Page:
B2B organisations have long based their marketing strategies around campaigns that cast the net far and wide in an effort to appeal to as many companies as possible in the target market. While this is often a successful approach, over the past three or four years an alternative has emerged that is proving to be the hot new kid on the B2B marketing block – account-based marketing (ABM).
What Is Account-based Marketing?
In simple terms, account-based marketing is a laser-focussed approach to B2B marketing in which a specific organisation (i.e. an account) is selected as a target from the outset of a campaign, and is then treated as a market of one as the campaign is developed.
In essence, ABM really is exactly what it sounds like – marketing that’s based around appealing to and winning the custom of one single account. Of course, more than one organisation can be targeted in this manner, but the important thing to remember with ABM is that any organisation selected for targeting is treated as if it’s the only one in the market.
Companies that use account-based marketing create hyper-personalised content designed specifically to solve the particular pain points of a target organisation. The strategy is then to get this content in front of the buyers, board members and key decision-makers at the target account, engage them with further personalised, educative messages, and then nurture them carefully along the path to purchase.
How ABM Differs from Inbound Marketing
ABM differs from the more traditional inbound approach to B2B marketing (and note that ABM is really only relevant in the B2B space), which aims to generate sales leads from a large pool of potential prospects.
Inbound marketing focusses on drawing anonymous traffic towards a company’s website through the creation, publication, and promotion of content – blogs, infographics, white papers, eBooks, videos, social media posts, etc. – and from this traffic identify potential leads via a process of contact capture and email lead nurturing.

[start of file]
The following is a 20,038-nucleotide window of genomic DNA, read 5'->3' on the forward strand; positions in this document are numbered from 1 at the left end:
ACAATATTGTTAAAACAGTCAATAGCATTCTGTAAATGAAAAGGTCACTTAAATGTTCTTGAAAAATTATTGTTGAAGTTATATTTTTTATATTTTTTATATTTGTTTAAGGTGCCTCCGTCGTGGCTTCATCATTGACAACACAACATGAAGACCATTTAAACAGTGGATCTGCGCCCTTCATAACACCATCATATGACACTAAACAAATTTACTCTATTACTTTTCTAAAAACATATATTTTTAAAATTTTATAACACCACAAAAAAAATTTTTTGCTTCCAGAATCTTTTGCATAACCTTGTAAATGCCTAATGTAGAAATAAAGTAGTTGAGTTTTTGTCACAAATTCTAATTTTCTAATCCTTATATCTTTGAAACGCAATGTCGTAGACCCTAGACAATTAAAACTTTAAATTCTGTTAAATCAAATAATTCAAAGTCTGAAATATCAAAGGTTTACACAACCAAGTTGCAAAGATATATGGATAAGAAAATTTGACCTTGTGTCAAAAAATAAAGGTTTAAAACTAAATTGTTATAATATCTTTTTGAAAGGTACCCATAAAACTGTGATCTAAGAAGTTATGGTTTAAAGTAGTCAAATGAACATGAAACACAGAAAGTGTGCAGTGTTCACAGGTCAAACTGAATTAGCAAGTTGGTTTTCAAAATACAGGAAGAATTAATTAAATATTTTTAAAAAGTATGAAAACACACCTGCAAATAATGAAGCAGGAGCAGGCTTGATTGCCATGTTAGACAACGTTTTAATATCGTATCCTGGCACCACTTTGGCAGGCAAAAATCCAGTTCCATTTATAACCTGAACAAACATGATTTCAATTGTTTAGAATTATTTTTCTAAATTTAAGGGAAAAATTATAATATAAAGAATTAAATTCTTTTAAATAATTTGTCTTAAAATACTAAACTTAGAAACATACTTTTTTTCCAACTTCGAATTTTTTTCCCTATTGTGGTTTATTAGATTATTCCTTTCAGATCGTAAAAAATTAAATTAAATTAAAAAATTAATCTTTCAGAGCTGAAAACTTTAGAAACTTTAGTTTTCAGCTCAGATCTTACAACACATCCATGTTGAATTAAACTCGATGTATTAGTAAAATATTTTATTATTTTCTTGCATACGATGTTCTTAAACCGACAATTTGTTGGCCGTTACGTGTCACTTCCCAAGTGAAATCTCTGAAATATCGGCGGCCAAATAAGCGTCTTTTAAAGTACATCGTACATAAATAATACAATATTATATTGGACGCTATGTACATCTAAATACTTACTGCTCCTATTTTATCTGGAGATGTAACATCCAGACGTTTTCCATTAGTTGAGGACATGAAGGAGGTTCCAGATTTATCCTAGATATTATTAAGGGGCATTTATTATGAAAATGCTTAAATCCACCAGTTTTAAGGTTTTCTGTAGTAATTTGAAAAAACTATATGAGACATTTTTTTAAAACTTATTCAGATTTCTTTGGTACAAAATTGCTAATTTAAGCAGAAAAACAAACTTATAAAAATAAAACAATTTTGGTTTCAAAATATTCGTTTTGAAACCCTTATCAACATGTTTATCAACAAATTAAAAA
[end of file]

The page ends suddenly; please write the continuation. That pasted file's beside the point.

In this sense, inbound marketing works to move prospects down the traditional sales funnel. The overall aim is to pile as many good-fit companies (i.e. companies that potentially have a need for the B2B product, service or solution being sold) into the top of the funnel as possible, and then, through a process of engagement, education, and nurturing, separate the wheat from the chaff, and work towards making a number of sales at the bottom.
(Image source: images.g2crowd.com)
The account-based marketing methodology, by contrast, flips the traditional sales funnel on its head.
Rather than ploughing resources into generating hundreds or even thousands of leads – out of which only a handful will ever qualify as “good-fit” – ABM marketers do their research to identify “best-fit” organisations at the outset, and resources are then focussed on engaging only the key buyers and decision-makers within them.
As such, the traditional sales funnel is inverted.
(Image source: terminus.com)
The Four Stages of Account-Based Marketing Funnel Explained
Let’s break down the four stages of the ABM funnel so you can understand how the approach works at every stage.